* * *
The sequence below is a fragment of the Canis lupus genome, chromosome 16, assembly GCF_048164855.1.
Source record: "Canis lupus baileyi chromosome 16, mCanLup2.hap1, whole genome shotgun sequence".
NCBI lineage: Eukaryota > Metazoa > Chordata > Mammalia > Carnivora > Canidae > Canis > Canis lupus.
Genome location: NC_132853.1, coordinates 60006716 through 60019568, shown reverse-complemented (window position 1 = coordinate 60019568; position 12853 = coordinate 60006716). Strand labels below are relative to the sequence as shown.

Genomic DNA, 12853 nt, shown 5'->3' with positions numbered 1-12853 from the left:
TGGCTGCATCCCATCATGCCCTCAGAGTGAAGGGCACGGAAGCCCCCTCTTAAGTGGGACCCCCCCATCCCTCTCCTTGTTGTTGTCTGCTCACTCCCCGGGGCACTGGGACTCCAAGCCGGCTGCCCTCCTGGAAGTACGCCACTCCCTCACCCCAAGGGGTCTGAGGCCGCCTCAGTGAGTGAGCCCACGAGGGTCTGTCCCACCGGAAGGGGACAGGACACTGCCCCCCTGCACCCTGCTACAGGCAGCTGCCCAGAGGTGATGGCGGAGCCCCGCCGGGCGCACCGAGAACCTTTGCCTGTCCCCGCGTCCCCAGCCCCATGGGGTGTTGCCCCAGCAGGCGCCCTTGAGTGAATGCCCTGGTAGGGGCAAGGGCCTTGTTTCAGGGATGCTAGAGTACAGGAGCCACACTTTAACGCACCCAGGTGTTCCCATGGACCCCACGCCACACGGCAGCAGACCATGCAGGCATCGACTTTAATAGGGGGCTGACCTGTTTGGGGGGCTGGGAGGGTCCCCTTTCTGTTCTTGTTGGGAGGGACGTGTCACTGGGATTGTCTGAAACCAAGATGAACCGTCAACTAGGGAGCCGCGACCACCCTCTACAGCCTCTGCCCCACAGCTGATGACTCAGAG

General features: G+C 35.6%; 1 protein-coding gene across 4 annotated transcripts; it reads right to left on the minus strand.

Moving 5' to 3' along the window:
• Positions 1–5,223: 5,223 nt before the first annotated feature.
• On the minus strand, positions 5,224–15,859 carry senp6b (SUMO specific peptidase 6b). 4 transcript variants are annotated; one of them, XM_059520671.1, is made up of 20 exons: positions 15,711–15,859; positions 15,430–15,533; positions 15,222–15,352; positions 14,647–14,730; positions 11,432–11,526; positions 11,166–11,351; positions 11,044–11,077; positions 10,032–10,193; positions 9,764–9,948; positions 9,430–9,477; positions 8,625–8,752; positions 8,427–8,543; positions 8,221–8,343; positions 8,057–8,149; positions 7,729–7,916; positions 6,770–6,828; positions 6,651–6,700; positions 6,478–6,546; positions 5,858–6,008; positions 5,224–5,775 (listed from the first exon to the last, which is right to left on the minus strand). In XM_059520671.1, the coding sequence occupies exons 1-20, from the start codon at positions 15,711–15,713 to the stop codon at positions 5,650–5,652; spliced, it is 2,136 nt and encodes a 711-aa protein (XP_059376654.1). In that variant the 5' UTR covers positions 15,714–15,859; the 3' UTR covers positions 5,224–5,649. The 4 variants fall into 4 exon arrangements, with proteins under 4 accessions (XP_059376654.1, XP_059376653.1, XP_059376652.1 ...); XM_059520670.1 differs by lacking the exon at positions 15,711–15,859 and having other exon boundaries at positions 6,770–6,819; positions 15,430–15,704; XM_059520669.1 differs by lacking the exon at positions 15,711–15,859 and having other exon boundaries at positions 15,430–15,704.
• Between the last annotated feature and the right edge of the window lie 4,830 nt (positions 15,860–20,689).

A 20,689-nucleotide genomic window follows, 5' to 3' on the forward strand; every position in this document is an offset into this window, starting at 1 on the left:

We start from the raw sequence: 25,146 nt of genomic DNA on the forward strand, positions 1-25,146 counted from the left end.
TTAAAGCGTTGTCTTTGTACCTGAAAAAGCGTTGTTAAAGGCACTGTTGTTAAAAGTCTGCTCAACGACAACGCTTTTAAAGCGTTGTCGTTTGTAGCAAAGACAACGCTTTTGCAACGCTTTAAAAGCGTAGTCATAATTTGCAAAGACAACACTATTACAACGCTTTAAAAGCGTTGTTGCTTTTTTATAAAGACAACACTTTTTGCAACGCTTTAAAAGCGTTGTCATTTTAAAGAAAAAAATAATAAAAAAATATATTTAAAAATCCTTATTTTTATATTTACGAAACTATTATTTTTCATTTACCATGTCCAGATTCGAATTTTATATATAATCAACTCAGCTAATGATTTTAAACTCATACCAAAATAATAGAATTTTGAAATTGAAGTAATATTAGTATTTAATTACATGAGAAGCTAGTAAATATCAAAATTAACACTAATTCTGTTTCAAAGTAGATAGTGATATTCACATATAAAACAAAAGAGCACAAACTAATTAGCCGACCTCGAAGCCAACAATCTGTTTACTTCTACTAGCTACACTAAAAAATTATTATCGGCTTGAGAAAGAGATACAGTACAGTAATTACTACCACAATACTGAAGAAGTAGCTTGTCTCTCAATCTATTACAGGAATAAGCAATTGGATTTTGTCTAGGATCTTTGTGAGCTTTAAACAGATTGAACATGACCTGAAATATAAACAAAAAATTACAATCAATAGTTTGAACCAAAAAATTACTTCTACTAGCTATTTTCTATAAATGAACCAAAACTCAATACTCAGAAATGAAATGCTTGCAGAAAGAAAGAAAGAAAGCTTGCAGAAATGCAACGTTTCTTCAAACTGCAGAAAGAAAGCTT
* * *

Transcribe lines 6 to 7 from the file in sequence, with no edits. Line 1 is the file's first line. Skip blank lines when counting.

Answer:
TGGCTGCATCCCATCATGCCCTCAGAGTGAAGGGCACGGAAGCCCCCTCTTAAGTGGGACCCCCCCATCCCTCTCCTTGTTGTTGTCTGCTCACTCCCCGGGGCACTGGGACTCCAAGCCGGCTGCCCTCCTGGAAGTACGCCACTCCCTCACCCCAAGGGGTCTGAGGCCGCCTCAGTGAGTGAGCCCACGAGGGTCTGTCCCACCGGAAGGGGACAGGACACTGCCCCCCTGCACCCTGCTACAGGCAGCTGCCCAGAGGTGATGGCGGAGCCCCGCCGGGCGCACCGAGAACCTTTGCCTGTCCCCGCGTCCCCAGCCCCATGGGGTGTTGCCCCAGCAGGCGCCCTTGAGTGAATGCCCTGGTAGGGGCAAGGGCCTTGTTTCAGGGATGCTAGAGTACAGGAGCCACACTTTAACGCACCCAGGTGTTCCCATGGACCCCACGCCACACGGCAGCAGACCATGCAGGCATCGACTTTAATAGGGGGCTGACCTGTTTGGGGGGCTGGGAGGGTCCCCTTTCTGTTCTTGTTGGGAGGGACGTGTCACTGGGATTGTCTGAAACCAAGATGAACCGTCAACTAGGGAGCCGCGACCACCCTCTACAGCCTCTGCCCCACAGCTGATGACTCAGAG

General features: G+C 35.6%; 1 protein-coding gene across 4 annotated transcripts; it reads right to left on the minus strand.